Yes, we need to reform the European Union! But this process to deepen the EU which is clearly overdue is not incompatible with its enlargement. A larger EU that is at the same time more capable, self‑assured and democratic can create more security for its people. That is why the outgoing EU Commission President Juncker is completely right to call it a “historic mistake” that the EU heads of state and government refused to give the go‑ahead on 18 October to the planned launch of accession negotiations with Albania and North Macedonia. The decision would have needed a unanimous vote. People were shocked by this repeated postponement – both in the Balkans and in the EU. After all, the EU has given its word. The two countries have fulfilled the conditions set by the EU, as long since confirmed in the reports by the European Commission.
Our primary goal has to be to do all we can in the Western Balkans to promote peace, reconciliation and democracy. After all, the region is not the backyard of Europe, as it were, it is at its heart. Stabilising and drawing the region closer is in the primordial interest of both Germany and the EU. If the EU turns its back on the Western Balkans, it leaves the field open to other actors such as Russia, China or Turkey whose primary interest is certainly not to bolster democracy and the rule of law.
A positive decision would have sent the right message: the EU is serious about its responsibility for the whole of Europe and the Western Balkan’s prospect of accession. And it would have paid tribute to the fact that Albania and North Macedonia have moved mountains and consistently pushed ahead with reform. In both countries, the population and governments have proven time and again that they are prepared to make painful compromises to move closer to the EU.
The repeated postponement does serious damage to the EU’s credibility. In the region, it is strengthening the forces which have no interest in reform and progress. North Macedonia’s head of government Zaev has now announced his resignation with elections scheduled for April. The danger is that there will be a resurgence in nationalism, a re‑opening of healed wounds and ethnic conflicts.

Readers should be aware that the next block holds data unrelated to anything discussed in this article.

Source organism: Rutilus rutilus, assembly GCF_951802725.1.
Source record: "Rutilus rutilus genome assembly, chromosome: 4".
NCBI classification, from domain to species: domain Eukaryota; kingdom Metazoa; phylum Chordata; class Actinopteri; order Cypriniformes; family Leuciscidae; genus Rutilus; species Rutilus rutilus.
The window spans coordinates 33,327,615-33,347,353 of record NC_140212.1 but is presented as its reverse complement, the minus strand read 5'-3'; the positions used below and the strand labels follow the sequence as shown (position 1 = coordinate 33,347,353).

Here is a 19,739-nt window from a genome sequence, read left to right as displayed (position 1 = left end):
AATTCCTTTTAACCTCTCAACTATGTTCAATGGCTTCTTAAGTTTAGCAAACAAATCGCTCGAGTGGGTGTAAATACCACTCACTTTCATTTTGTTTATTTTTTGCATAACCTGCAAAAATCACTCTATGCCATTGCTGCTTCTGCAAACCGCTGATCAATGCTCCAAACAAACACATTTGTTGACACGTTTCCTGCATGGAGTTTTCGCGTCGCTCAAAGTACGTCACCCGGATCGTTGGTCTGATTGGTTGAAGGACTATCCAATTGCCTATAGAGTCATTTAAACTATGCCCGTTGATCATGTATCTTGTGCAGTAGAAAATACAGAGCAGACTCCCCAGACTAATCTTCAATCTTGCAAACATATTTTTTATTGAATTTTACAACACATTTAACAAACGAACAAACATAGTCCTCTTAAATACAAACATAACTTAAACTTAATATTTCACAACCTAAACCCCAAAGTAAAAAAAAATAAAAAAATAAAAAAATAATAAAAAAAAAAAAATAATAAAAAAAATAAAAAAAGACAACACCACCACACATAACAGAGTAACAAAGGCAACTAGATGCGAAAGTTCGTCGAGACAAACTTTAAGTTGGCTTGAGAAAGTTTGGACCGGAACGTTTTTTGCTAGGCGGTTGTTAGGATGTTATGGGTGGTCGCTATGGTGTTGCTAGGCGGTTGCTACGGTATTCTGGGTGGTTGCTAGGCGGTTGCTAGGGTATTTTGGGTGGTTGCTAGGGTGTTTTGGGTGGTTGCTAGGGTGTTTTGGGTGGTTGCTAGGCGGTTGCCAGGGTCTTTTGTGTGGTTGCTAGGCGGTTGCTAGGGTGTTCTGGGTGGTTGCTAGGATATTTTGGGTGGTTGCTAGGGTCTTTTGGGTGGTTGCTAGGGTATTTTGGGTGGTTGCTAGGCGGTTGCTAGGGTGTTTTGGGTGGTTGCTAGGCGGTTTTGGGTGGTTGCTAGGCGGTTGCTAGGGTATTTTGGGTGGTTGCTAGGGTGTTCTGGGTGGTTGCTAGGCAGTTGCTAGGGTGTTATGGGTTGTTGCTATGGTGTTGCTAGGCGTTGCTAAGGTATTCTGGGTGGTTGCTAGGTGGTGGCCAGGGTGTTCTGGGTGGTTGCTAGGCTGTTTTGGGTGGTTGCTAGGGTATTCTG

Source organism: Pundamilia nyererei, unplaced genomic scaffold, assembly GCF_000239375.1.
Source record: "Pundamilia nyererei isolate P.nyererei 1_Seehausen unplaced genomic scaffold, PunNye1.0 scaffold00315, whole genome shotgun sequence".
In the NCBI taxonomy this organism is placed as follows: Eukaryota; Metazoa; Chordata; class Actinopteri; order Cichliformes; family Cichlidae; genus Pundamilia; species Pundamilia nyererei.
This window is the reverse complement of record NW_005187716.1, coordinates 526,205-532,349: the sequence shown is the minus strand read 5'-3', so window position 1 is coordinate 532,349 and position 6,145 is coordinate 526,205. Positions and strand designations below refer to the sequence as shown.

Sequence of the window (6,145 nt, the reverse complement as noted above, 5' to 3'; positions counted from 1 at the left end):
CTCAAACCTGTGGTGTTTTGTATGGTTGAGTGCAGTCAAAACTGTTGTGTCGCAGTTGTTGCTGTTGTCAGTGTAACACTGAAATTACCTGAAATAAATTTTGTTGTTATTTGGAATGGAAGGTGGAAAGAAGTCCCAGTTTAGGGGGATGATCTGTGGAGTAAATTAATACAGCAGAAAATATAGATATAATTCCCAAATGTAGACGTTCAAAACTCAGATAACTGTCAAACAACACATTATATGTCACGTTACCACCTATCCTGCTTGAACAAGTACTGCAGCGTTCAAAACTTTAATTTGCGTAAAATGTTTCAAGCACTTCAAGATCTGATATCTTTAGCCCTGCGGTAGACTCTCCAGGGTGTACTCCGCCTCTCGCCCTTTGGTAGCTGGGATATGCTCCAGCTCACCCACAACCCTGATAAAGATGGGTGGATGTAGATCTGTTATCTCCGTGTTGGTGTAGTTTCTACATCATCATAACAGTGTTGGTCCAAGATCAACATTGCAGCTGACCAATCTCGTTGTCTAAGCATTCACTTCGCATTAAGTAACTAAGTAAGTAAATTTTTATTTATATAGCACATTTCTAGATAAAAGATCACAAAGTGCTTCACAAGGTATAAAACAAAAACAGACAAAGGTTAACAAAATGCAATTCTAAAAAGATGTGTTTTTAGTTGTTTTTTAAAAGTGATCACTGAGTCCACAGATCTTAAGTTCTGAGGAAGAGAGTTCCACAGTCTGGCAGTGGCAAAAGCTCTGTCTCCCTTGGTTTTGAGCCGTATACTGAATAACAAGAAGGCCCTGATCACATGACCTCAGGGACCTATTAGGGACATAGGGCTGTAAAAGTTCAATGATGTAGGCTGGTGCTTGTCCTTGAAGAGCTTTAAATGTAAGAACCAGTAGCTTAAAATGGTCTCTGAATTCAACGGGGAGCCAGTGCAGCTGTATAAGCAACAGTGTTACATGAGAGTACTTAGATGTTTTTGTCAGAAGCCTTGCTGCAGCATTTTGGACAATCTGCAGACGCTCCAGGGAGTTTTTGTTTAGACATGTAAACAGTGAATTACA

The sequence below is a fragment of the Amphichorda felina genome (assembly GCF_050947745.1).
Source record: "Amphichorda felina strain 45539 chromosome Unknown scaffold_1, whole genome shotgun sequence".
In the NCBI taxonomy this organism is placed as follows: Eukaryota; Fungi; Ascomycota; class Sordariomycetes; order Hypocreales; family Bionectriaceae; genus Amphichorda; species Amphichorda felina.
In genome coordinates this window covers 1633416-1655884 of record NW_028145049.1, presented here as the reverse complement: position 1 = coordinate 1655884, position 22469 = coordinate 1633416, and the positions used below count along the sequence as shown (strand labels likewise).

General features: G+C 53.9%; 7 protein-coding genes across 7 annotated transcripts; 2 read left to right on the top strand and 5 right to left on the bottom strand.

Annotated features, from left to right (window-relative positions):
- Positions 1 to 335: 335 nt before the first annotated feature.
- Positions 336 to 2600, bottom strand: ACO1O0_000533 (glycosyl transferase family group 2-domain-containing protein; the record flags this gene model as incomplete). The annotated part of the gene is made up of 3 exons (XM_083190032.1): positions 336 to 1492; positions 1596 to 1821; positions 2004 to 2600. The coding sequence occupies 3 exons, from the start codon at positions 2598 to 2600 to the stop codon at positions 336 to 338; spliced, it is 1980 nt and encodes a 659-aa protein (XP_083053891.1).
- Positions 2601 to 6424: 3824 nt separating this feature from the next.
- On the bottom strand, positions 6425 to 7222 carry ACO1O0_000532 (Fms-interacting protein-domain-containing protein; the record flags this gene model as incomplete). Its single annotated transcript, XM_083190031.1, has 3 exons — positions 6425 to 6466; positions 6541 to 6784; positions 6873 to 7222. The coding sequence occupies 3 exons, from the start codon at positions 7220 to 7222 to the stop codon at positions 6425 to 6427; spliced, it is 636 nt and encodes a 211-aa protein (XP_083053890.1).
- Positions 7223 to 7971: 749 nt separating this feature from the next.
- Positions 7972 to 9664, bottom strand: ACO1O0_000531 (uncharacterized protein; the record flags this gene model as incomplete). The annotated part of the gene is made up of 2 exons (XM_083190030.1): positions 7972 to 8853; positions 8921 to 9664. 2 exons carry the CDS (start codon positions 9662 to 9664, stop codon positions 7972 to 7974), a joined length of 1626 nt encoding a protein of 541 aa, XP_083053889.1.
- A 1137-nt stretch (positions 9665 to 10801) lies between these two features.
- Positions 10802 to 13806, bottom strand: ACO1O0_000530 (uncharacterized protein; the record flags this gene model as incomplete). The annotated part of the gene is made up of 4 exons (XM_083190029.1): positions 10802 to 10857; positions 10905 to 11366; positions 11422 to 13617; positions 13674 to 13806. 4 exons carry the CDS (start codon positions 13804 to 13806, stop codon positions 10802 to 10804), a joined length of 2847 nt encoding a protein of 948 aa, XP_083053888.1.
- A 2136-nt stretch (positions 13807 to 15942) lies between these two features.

It is a bitter setback to see the launch of EU accession negotiations with Albania and North Macedonia now being prevented due to the opposition of individual member states. Burying heads in the sand would be the wrong thing to do now. In spring 2020, the issue is to return to the agenda of the EU heads of state and government. Then we need to be unequivocally clear that we uphold the prospect of accession. It would be irresponsible to allow further delays.
Meanwhile, North Macedonia and Albania need to maintain their commitment to reform. That is the best way to thwart the sceptics. At the same time, we need to do our homework in the EU and work out how to deal with the reservations of individual member states. The EU has long since learnt its lesson after giving the go‑ahead too quickly on occasion in early enlargement rounds. We have reworked the methodology underpinning the enlargement processes and are now putting major emphasis on democracy and the rule of law.
In the months to come, we need to step up cooperation with both countries. The EU needs to be more visible in the Western Balkans. The new European Commission needs to finally make the region a top priority! We can help them by providing experts who can push ahead with the necessary reforms. Turning to the Berlin Process, we should engage more and invest more in regional cooperation. What is more, we need to bolster the Western Balkans Youth Office so we can win over the young generation as ambassadors of peace and reconciliation. The Western Balkans remains a litmus test for the lasting success of the European model. We aren’t going to make Europe better by breaking our word.